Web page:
Study of Porous Carbon Nanofibers As Interlayer and As Standalone Binder-Free Sulfur Hosts for Li-S Batteries

Wednesday, 4 October 2017
Prince George's Exhibit Hall D/E (Gaylord National Resort and Convention Center)


In the first part of the talk, I will present our work on study of free-standing porous carbon nanofibers with tunable surface area and pore structure as an interlayer between the sulfur cathode and the separator to inhibit the shuttling of the intermediate polysulfides in lithium–sulfur (Li–S) batteries. Specifically, the effects of thickness, surface area, and pore size distribution of carbon nanofiber (CNF) interlayers on the performance of Li–S batteries have been studied. The carbon nanofiber interlayer not only reduces the electrochemical resistance but also localizes the migrating polysulfides and traps them, thereby improving the discharge capacity as well as cyclability. A high initial discharge capacity of up to 1549 mA h g−1 at C/5 rate, which is 92% of the theoretical capacity of sulfur, with 98% average coulombic efficiency and 83% capacity retention after 100 cycles was obtained.

In the second half of the talk, I will discuss our work wherein we directly incorporate sulfur into the carbon nanofibers as a host using an ultra-rapid (5-second) deposition technique. This procedure melts sulfur into carbon nanofiber mats, which play a significant role as a built-in current collector to provide uninterrupted electron transport pathways throughout the electrode without hindrance of insulating binding agents, thereby eliminating the need for any dead weight from the binders, interlayer or current collector. The large inter-fiber spacing facilitates electrolyte diffusion and provides sufficient space for the volume expansion during lithium-sulfur redox. The cathodes exhibit highly stable discharge capacities at 0.5C with 100% capacity retention over 150 cycles (~550 mAh g-1 after conditioning). This technique completely eliminates the need for slurry-based processing including the insulating binders, toxic solvent, or heavy current collector, producing an effective capacity of ~991 mAh g-1 at 0.5C over 150 cycles. Moreover, conventional sulfur melt deposition techniques require high temperatures (155-300 °C) and are very time consuming (~8-10h) while this ultra-rapid technique requires only 140 °C, 5 seconds, and a small application of pressure (~200 psi). The ultra-rapid method offers a practical approach to sulfur cathode fabrication into simple fiber electrodes compared to conventional techniques that require time-consuming deposition to integrate sulfur into highly complex nanostructures. Furthermore, this free-standing nature of the nanofiber-based design demonstrates a feasible route for evolving technologies like smart fabrics and wearable batteries.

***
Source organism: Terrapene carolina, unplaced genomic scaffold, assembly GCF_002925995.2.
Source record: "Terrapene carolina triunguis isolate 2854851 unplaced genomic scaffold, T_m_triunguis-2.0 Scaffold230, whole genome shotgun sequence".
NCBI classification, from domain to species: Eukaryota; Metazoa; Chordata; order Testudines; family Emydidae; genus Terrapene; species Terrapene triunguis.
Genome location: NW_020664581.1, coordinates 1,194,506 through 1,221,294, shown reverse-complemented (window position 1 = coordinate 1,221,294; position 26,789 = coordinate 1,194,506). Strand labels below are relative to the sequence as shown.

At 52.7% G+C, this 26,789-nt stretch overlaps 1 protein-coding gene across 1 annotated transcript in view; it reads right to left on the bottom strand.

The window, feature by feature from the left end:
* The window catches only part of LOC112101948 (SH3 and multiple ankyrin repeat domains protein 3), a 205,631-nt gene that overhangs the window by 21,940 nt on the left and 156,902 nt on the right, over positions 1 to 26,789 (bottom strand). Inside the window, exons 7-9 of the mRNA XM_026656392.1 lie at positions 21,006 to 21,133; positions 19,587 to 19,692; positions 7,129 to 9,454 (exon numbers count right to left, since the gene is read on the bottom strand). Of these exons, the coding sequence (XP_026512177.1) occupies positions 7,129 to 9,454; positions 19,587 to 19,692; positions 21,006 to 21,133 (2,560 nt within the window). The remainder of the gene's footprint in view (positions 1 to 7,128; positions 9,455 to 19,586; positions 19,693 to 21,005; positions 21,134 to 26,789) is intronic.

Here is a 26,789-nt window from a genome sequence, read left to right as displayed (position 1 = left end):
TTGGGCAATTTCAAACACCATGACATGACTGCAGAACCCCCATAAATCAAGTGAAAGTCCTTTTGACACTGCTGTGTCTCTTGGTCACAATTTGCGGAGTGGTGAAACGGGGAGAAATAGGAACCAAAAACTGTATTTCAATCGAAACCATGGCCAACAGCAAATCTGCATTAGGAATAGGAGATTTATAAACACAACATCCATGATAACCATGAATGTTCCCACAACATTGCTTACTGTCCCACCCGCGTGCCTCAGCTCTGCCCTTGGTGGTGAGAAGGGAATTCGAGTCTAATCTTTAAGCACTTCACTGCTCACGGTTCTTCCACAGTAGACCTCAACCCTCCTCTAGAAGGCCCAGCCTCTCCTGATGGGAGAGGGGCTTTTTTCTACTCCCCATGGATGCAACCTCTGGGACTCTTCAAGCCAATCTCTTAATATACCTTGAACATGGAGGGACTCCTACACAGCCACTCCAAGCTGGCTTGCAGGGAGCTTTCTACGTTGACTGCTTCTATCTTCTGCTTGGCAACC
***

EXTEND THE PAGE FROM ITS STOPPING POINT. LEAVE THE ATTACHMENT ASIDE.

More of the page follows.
Relevant Reference: Singhal, R.; Chung, S-H.; Manthiram, A.; Kalra, V. Free-standing Carbon Nanofiber Interlayer for High Performance Lithium-Sulfur Batteries. Journal of Materials Chemistry A2015, 3, 4530.